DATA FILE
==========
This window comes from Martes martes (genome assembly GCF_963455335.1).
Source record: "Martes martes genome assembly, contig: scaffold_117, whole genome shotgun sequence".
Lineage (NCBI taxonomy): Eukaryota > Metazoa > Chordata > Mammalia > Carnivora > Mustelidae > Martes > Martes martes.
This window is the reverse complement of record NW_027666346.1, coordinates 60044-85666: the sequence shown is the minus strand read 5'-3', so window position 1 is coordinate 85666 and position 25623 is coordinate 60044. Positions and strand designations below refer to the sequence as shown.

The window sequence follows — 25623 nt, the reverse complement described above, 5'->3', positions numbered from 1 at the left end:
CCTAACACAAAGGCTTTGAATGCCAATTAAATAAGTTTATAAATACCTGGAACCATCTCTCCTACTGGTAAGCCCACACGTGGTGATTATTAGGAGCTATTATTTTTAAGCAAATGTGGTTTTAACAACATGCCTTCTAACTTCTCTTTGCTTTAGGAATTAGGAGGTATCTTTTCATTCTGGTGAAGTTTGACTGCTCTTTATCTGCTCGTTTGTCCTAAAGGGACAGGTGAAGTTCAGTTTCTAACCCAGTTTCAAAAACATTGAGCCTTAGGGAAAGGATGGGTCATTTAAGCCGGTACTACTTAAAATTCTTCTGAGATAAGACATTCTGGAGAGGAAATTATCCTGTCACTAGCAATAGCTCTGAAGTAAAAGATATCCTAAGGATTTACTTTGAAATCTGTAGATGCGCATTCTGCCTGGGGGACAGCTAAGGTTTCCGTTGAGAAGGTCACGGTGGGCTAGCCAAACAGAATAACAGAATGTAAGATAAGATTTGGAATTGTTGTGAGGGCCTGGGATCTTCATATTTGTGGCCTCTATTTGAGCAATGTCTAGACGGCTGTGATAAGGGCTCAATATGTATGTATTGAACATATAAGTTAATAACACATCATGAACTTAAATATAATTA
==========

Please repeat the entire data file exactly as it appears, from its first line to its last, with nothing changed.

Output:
This window comes from Martes martes (genome assembly GCF_963455335.1).
Source record: "Martes martes genome assembly, contig: scaffold_117, whole genome shotgun sequence".
Lineage (NCBI taxonomy): Eukaryota > Metazoa > Chordata > Mammalia > Carnivora > Mustelidae > Martes > Martes martes.
This window is the reverse complement of record NW_027666346.1, coordinates 60044-85666: the sequence shown is the minus strand read 5'-3', so window position 1 is coordinate 85666 and position 25623 is coordinate 60044. Positions and strand designations below refer to the sequence as shown.

The window sequence follows — 25623 nt, the reverse complement described above, 5'->3', positions numbered from 1 at the left end:
CCTAACACAAAGGCTTTGAATGCCAATTAAATAAGTTTATAAATACCTGGAACCATCTCTCCTACTGGTAAGCCCACACGTGGTGATTATTAGGAGCTATTATTTTTAAGCAAATGTGGTTTTAACAACATGCCTTCTAACTTCTCTTTGCTTTAGGAATTAGGAGGTATCTTTTCATTCTGGTGAAGTTTGACTGCTCTTTATCTGCTCGTTTGTCCTAAAGGGACAGGTGAAGTTCAGTTTCTAACCCAGTTTCAAAAACATTGAGCCTTAGGGAAAGGATGGGTCATTTAAGCCGGTACTACTTAAAATTCTTCTGAGATAAGACATTCTGGAGAGGAAATTATCCTGTCACTAGCAATAGCTCTGAAGTAAAAGATATCCTAAGGATTTACTTTGAAATCTGTAGATGCGCATTCTGCCTGGGGGACAGCTAAGGTTTCCGTTGAGAAGGTCACGGTGGGCTAGCCAAACAGAATAACAGAATGTAAGATAAGATTTGGAATTGTTGTGAGGGCCTGGGATCTTCATATTTGTGGCCTCTATTTGAGCAATGTCTAGACGGCTGTGATAAGGGCTCAATATGTATGTATTGAACATATAAGTTAATAACACATCATGAACTTAAATATAATTA